Consumer confidence in the metropolitan area dipped last month because of concern about grocery prices and possible tax increases in 2013, according to a poll released Thursday.
The decline coincided with the end of the holiday shopping season, a crucial period for many retailers.
The Siena College Research Institute Thursday reported its confidence index for Long Island, New York City and its northern suburbs was 81.3 points in December, down 1.8 from the previous month. In November, the index hit a five-year high of 83.1 points despite the damage wrought by superstorm Sandy on Oct. 29.
Readings of 76 or higher indicate the number of people who are optimistic about their immediate financial future exceeds those who are pessimistic.
Although their confidence dipped from the prior month, metro-area residents were more bullish in December about their immediate economic future than counterparts in New York State and the nation. It's a trend seen in much of 2012.
"The New York City area tends to have a stronger, more diversified and robust economy than the rest of New York State and other parts of the country, especially right now," said Siena pollster Donald Levy. "Confidence levels have been higher there consistently."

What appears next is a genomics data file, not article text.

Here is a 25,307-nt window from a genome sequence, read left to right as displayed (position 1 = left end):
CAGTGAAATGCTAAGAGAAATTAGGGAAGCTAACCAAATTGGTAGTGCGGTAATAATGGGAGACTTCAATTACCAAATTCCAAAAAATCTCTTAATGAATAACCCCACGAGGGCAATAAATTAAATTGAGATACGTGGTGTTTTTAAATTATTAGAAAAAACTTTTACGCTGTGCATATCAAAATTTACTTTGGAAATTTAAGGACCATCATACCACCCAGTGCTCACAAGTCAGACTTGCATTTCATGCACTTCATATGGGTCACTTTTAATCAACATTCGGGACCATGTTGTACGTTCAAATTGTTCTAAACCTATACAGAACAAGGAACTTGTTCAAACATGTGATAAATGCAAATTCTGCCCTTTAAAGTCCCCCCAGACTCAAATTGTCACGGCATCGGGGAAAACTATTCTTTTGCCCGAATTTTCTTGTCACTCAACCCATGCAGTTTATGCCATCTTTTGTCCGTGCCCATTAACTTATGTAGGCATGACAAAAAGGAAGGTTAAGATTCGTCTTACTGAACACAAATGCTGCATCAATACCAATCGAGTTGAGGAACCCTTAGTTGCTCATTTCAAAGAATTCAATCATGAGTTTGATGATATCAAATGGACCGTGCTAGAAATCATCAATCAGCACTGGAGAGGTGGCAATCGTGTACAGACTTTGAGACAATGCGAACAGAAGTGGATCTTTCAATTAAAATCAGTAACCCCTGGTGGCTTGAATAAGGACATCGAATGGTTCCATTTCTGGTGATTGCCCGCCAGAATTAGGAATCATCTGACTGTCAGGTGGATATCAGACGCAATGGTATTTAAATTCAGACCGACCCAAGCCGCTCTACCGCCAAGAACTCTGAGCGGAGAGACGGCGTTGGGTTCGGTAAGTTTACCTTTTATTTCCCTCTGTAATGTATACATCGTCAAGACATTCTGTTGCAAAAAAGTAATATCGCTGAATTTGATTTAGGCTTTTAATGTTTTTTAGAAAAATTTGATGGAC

In December, Siena's statewide index was 77.3, compared to the metro area's 81.3.
Levy said metro-area residents told Siena last month they were worried that partisan gridlock in Washington over the "fiscal cliff" would result in higher income taxes.
They also were watching food prices. The number of area residents saying the cost of groceries was either somewhat or a very serious problem rose 6 percentage points in December to 67 percent from November's 61 percent.
At the Westfield Sunrise mall in Massapequa Thursday, shoppers complained about higher prices for staples such as milk, beef and fruit.
"Gas prices seem to have come down a bit, but I'm definitely paying more for food," said Liz Rocco, a retiree from Amityville. "You never seem to get a break. One thing goes down, but others go up . . . I find it hard to make ends meet."